Headline, September 15 2021/ ''' '' ECONOMY - U.S. - ECLECTIC '' '''

''' '' ECONOMY - U.S.

 - ECLECTIC '' '''

A ROARING U.S. ECONOMY : The recovery in America remains uneven and rattled by a rare set of economic crosswinds. Inflation fears, Covid and ghostly downtowns are among the wild cards.

The American economy is growing at its fastest clip in a quarter-century - yet it remains far from normal, with some workers and small-business owners facing increasingly tough times while others thrive.

That divergence poses a challenge to President Biden, who has promoted the nation's economic recovery as a selling point in his quest to win support for a multi trillion-dollar spending agenda that could cement his legacy.

A summer that many business owners and consumers had hoped would bring a return to prepandemic activity has delivered waves of disappointment in key areas. Restaurants are short on staff and long on wait times.

Prices have spiked for food, gasoline and many services. Shoppers are struggling to find used cars. Retailers are struggling to hire. Beach towns are jammed with tourists, but office towers in major cities remain ghost towns on weekdays, with the promised return of workers delayed by resurgent coronavirus.

The University of Michigan's consumer sentiment index posted one of its largest monthly losses in 40 years in August, driven by the rapidly spreading Delta variant and high inflation.

The survey's chief economist, Richard Curtin, said the drop also reflected ''an emotional response, from dashed hopes that the pandemic would soon end and lives could return to normal.''

Mr. Biden and his advisers are confident that many of those issues will improve in autumn. They expect hiring to continue at a strong pace or even accelerate, fattening paychecks and powering consumer spending.

They remain hopeful that a reinvigorated labor market will take the place of the fading stimulus from the president's $1.9 trillion economic aid bill signed in the spring, and that the latest wave of the virus will not dampen growth significantly.

Last week, they released new projections forecasting that growth will hit 7.1 percent this year after adjusting for inflation, its highest rate since 1983.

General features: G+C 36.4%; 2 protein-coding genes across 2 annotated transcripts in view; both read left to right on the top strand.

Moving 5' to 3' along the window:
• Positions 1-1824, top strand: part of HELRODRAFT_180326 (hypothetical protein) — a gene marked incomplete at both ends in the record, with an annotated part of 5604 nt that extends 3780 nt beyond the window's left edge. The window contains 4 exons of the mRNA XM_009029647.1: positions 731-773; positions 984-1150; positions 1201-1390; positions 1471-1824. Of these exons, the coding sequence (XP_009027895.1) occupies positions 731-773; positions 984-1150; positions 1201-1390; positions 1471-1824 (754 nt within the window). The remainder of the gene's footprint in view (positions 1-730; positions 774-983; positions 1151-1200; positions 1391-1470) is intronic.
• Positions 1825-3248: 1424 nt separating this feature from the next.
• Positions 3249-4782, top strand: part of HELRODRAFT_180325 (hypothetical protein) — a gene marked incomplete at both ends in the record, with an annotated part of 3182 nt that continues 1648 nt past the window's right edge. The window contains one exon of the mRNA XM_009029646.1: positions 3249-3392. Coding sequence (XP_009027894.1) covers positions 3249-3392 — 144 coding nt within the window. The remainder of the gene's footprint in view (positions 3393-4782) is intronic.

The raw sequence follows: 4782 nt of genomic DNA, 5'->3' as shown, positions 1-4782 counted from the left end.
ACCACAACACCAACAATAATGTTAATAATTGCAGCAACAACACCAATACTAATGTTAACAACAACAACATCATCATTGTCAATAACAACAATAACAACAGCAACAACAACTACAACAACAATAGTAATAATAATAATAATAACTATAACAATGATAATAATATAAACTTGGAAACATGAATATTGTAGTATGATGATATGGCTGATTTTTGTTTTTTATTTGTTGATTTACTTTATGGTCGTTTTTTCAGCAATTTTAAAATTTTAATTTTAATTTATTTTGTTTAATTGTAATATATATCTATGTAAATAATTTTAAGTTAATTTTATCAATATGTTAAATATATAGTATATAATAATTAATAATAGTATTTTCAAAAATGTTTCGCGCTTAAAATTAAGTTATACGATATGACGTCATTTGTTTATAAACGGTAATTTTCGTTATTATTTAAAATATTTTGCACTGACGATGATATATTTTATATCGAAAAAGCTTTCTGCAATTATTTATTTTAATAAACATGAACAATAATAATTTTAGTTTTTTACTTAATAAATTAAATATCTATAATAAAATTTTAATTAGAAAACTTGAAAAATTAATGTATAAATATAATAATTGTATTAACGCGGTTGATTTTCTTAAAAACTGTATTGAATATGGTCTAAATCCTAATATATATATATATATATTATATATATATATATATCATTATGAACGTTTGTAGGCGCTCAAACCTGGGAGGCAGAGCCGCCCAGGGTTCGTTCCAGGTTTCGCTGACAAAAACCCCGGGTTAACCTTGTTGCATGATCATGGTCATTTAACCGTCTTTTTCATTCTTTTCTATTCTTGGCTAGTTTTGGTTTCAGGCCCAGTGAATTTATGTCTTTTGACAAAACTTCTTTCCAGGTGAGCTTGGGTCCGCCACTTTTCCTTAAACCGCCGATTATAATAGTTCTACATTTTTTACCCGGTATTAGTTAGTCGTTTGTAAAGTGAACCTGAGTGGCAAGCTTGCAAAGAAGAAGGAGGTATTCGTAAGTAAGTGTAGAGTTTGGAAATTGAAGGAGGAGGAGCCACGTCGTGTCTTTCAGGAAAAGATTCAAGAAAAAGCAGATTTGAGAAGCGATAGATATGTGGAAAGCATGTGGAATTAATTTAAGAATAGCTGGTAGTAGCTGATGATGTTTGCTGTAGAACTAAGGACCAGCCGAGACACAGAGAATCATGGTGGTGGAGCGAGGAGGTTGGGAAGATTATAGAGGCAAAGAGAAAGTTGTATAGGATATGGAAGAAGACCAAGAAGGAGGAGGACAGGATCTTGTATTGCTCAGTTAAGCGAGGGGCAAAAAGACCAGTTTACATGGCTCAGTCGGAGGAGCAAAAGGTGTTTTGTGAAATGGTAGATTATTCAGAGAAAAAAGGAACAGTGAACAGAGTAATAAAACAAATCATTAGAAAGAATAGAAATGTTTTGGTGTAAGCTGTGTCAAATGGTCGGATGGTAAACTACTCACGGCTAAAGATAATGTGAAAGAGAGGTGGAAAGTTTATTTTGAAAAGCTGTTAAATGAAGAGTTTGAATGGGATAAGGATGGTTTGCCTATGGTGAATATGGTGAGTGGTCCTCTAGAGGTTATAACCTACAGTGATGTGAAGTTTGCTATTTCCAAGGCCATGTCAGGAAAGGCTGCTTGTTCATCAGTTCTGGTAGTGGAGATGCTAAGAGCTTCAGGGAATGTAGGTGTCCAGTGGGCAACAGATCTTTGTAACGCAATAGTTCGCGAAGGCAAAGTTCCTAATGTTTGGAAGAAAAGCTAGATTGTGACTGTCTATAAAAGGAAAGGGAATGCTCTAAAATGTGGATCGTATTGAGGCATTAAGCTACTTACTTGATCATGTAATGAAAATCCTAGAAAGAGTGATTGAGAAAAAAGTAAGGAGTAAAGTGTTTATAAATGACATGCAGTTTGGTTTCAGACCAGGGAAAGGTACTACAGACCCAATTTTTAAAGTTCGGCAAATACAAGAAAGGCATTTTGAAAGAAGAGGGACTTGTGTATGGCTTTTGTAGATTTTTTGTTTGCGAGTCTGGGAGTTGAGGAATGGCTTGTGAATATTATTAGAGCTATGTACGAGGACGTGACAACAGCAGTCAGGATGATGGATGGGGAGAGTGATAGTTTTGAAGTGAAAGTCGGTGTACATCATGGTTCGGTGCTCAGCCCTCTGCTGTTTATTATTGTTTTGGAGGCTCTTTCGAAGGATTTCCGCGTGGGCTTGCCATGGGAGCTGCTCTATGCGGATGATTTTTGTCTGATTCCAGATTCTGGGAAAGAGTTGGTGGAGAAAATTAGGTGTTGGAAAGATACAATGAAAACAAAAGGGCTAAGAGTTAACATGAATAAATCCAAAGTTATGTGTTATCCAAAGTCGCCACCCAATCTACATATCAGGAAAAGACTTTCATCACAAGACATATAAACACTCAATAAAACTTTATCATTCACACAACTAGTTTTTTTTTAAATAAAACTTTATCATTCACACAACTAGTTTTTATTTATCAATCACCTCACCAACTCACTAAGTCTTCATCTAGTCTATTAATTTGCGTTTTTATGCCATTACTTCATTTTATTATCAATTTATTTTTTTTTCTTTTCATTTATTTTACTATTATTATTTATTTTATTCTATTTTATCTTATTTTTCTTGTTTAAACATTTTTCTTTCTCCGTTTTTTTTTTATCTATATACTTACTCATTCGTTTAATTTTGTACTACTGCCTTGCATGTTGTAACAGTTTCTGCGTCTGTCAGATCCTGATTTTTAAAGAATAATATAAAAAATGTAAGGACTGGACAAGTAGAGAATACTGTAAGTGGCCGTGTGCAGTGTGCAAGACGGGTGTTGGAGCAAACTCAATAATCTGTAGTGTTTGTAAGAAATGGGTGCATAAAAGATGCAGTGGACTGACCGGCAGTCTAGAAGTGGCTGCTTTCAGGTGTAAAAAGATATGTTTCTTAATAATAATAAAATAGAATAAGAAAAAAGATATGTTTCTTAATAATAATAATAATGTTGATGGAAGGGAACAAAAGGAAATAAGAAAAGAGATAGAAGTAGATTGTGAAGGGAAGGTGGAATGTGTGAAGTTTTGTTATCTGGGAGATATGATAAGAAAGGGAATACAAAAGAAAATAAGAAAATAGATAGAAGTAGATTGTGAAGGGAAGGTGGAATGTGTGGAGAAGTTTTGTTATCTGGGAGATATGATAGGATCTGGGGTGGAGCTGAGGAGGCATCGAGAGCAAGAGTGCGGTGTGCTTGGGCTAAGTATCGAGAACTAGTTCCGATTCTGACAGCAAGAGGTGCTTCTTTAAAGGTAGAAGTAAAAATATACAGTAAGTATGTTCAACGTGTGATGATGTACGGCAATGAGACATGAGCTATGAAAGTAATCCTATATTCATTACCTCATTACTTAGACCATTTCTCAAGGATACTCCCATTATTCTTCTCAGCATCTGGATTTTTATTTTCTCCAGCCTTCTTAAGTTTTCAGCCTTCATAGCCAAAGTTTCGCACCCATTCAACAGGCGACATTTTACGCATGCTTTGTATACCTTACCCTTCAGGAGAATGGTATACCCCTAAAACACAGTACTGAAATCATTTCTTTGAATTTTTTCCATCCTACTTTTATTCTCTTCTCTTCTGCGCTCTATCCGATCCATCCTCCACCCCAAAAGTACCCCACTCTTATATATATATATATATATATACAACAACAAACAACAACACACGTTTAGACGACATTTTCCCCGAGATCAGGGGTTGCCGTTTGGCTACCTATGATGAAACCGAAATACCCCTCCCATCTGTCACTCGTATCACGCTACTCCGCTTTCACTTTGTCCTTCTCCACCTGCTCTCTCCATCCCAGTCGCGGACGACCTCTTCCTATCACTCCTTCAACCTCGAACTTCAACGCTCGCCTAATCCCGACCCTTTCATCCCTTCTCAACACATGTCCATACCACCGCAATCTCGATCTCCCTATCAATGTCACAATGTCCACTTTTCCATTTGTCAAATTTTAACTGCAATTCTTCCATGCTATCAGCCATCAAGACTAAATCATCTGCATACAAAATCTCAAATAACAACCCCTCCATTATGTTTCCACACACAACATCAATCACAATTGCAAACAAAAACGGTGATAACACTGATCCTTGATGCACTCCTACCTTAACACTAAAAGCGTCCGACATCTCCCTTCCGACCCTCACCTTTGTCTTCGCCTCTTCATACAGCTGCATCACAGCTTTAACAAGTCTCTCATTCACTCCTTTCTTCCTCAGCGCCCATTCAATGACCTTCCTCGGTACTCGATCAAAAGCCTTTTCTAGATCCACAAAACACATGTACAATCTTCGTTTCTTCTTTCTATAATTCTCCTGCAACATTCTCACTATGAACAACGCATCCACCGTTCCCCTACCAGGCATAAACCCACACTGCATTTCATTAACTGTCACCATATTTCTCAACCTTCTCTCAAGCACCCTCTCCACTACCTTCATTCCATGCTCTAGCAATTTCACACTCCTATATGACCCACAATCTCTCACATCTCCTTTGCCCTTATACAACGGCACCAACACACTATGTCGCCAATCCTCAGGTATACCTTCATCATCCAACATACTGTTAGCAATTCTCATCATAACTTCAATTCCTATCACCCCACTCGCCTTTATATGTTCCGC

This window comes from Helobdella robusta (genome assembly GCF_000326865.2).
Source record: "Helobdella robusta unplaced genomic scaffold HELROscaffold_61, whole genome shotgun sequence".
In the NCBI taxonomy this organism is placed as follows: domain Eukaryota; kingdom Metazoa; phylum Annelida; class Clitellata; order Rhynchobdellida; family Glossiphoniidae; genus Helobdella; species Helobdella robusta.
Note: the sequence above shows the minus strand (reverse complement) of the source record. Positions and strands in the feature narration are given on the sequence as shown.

Our perspective is one of looking at an economy that is growing at historic rates,'' Brian Deese, the director of Mr. Biden's National Economic Council, said in an interview.

But there is mounting evidence that the coming months could be more halting and chaotic than administration officials predict, potentially imperiling millions of left-behind workers as their federal support runs dry.

Private forecasters have pared back growth expectations for the end of the year, citing drags on spending from spread of the Delta variant and from the expiration of enhanced unemployment benefits on Monday.

Emerging research suggests that the end of those benefits might not immediately drive Americans back to the work force to fill the record levels of open jobs nationwide.

''People will be surprised at how much of the economy decelerates over the next year as the stimulus boost fades,'' said Jim O'Sullivan, the chief U.S. macro strategist for TD Securities.

Administration officials do acknowledge some potential hurdles. Some big city downtown may never return to their prepandemic realities, and the economy will not be fully ''normal'' until the virus is fully under control. 

They emphasize that increasing America's vaccination rate is the most important economic policy the administration can pursue to accelerate growth and lift consumer confidence, which has slumped this summer.

''I don't want to put a timeline on this,'' said Cecilia Rouse, the chair of the White House Council of Economic Advisers. ''As we conquer the virus,'' she said, ''we will regain normalcy.''

The economy's rebound this year has been stronger than almost anyone predicted last winter, a result of the initial wave of vaccinations and the lift from Mr. Biden's stimulus bill.

Gross domestic product returned to its prepandemic level last spring, and retail sales have soared beyond their pre-Covid path.

Yet the recovery remains uneven and rattled by a rare set of economic crosswinds. In some sectors, consumer demand remains depressed. In others spending is high but supply constraints - whether for materials or workers or both - are pushing up prices.

The Delta variant of the coronavirus is already casting a shadow over the new school year, with some schools, including a middle-school in Fredericksburg, Va, temporarily returning to virtual learning amid new outbreaks.

The Honor and Serving of the Latest Global Operational Research on Economies and the State-of-the-World, continues. The World Students Society thanks authors Jim Tankersley and Ben Casselman.

With respectful dedication to the Students, Professors and Teachers of the world. See Ya all prepare and register for Great Global Elections on The World Students Society - for every subject in the world  :  wssciw.blogspot.com and Twitter - !E-WOW! - The Ecosystem 2011 :

Good Night and God Bless

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